Todays post is written by Peter Roberts on behalf of Academic Knowledge, who specialise in freelance writing jobs for graduates. He reflects on how freelance writing can not only bring in some pennies, but also aid in the writing process.
The contemporary academic environment presents ECR’s with a range of challenges; the 2014 REF is fast approaching, there is increasing pressure to publish or perish and there is a requirement to reskill and to adapt to new forms of publishing in more traditional ways, but also online. The idea of doing freelance writing on top of all this may seem like an added pressure. In this post I attempt to debunk some of these myths and outline how freelance writing can not only make you a little extra cash, but also help you in the world of academic publishing.
Freelance writing for PhDs and Postdocs?
Freelance writing is something, which many PhD or postdoc students may have thought about as a way to help make ends meet. It can bring in a little extra cash here and there, and if you have got good writing skills and an area of specialist knowledge, then there’s a reasonable chance you’ll find work. But freelance writing can help in ways that go beyond the financial. If you do choose to take on freelance jobs, you’ll be forced to write in a range of styles to fit various different audiences. And if you are planning to turn your PhD into a book manuscript, having a good awareness of audience is absolutely essential.
As PhD students know very well, writing a thesis can be at times a solitary activity, and in most cases, the only people who read the finished piece are supervisors and examiners. Within the confines of a PhD, this isn’t a really big problem. The thesis is written for the benefit of the external and internal examiner to pass the viva and secure a doctorate. In this sense, a PhD is really only written for two people. But writing a book manuscript is a very different process, and you need to consider your audience more carefully. Do you want to write an academic book or produce a text more appropriate to the popular market? If you do intend to write for the popular market, it’s particularly important that you breakout of the mindset of writing for just two examiners, but after three to four years of intensive writing specifically for that purpose, this can be a daunting challenge. This is where freelance writing can come in.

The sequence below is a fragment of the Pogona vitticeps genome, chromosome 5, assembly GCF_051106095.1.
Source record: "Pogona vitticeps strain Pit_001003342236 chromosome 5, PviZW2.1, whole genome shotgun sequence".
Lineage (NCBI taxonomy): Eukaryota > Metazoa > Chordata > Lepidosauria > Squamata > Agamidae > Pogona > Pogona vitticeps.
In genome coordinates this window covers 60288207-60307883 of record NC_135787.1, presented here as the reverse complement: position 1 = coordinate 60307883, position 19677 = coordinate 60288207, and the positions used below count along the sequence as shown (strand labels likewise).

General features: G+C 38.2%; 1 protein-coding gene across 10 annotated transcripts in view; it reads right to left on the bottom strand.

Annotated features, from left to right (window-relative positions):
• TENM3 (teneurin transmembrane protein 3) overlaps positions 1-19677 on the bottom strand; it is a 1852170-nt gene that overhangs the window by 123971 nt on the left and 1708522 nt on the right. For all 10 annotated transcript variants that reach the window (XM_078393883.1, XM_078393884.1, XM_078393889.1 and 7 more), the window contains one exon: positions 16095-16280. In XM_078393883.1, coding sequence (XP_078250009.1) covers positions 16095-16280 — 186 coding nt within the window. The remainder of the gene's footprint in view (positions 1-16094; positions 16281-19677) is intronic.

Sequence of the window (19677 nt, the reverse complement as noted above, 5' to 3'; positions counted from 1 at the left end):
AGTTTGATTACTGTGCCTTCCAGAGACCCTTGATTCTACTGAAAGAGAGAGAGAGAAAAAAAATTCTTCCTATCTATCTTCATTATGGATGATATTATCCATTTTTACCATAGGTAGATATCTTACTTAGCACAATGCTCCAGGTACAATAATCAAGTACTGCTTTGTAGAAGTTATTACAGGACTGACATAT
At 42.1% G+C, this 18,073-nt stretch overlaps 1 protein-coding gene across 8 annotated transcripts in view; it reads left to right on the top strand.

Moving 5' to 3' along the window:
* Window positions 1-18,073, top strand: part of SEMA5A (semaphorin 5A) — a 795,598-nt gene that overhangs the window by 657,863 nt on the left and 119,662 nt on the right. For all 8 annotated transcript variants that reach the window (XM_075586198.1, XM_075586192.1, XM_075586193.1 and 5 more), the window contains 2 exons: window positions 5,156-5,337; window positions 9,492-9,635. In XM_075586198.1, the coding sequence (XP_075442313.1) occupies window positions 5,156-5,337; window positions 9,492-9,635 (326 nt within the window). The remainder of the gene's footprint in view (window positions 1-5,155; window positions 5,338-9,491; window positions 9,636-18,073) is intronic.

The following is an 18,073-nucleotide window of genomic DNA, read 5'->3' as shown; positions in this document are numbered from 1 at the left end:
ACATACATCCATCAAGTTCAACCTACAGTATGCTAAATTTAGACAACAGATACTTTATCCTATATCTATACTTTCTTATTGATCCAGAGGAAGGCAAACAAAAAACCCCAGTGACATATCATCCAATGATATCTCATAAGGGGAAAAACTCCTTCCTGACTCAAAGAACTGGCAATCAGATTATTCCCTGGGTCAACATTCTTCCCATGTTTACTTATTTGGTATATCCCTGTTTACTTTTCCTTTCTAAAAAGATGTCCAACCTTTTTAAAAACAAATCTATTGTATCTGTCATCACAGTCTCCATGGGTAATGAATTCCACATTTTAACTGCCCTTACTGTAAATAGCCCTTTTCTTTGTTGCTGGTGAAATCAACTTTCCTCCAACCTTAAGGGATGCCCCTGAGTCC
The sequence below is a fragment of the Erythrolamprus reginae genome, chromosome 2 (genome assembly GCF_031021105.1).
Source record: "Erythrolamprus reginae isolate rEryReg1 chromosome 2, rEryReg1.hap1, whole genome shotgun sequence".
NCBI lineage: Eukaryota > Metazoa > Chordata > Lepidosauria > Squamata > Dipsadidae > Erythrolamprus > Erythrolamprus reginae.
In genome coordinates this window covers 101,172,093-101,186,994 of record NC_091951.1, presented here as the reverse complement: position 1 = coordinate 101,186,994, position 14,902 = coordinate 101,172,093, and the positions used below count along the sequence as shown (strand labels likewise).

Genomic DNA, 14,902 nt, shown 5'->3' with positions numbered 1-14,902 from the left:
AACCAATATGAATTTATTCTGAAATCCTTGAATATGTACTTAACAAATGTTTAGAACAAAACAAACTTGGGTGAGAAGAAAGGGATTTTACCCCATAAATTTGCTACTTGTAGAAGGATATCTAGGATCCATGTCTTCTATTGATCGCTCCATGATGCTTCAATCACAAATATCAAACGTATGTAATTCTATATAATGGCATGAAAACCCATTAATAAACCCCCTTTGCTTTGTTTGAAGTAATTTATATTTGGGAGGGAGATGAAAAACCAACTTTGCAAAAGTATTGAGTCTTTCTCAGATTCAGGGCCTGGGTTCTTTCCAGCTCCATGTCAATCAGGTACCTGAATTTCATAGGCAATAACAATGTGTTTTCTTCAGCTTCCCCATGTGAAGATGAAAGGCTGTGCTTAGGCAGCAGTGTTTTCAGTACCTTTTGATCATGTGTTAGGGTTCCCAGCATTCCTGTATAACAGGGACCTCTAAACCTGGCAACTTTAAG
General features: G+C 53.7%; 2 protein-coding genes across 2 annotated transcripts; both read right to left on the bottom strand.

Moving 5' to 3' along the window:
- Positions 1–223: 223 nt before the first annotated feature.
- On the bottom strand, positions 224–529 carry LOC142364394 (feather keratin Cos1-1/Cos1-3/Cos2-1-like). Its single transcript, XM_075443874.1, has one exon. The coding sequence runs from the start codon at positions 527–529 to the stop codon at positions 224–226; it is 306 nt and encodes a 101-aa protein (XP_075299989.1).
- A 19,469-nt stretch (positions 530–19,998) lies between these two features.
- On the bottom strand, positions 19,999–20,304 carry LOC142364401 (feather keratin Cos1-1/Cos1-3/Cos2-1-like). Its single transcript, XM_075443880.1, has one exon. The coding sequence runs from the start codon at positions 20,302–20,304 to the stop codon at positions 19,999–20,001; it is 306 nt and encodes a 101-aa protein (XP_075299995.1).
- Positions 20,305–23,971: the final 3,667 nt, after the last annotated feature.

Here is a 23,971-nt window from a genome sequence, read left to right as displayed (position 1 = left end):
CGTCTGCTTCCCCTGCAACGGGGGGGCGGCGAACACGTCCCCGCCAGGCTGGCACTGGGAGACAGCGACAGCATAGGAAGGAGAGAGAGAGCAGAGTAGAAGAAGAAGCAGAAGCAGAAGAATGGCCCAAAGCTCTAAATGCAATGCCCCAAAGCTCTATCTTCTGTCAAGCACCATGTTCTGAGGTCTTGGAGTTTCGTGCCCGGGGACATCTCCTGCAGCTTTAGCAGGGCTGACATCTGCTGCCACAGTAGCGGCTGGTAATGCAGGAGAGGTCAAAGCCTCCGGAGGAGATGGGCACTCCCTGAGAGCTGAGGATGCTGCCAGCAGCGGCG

If you do take on some freelance writing jobs you’ll immediately have to start writing for new audiences and in very different styles. This can be great practice, and can help broaden your horizons and give you a better awareness of who you are writing for. For example, you may need to produce work ranging from simple web copy to specialised reports. You will have to alter your style of writing. It’s certain that your prose will need to be simplified and you will have to write succinctly, and make your point quickly and clearly. You’ll have to sacrifice words and make decisions about what content is relevant to the particular job. Going through this process will undoubtedly help you convert your PhD into a book. A PhD thesis may need to go through fundamental changes to be finally accepted for publication. For the popular market, these changes will be even starker. But if you have some experience in writing for different audiences already, by the time you do start editing your thesis it may seem much less of a daunting task. You will already have more developed skills and a better understanding of how to write for a new audience. Of course, this alone will not secure a book contract, but it will go some way to improving your chances.
In this respect, freelance writing is worth considering not only for the financial assistance it can provide. If you want to broaden your writing skills, it’s an easy way to achieve this. If you are interested in finding out more, take a look round some well known freelancing sites and see if you think any are right for you – www.elance.com, www.academicknowlege.com, www.freelancewriting.com.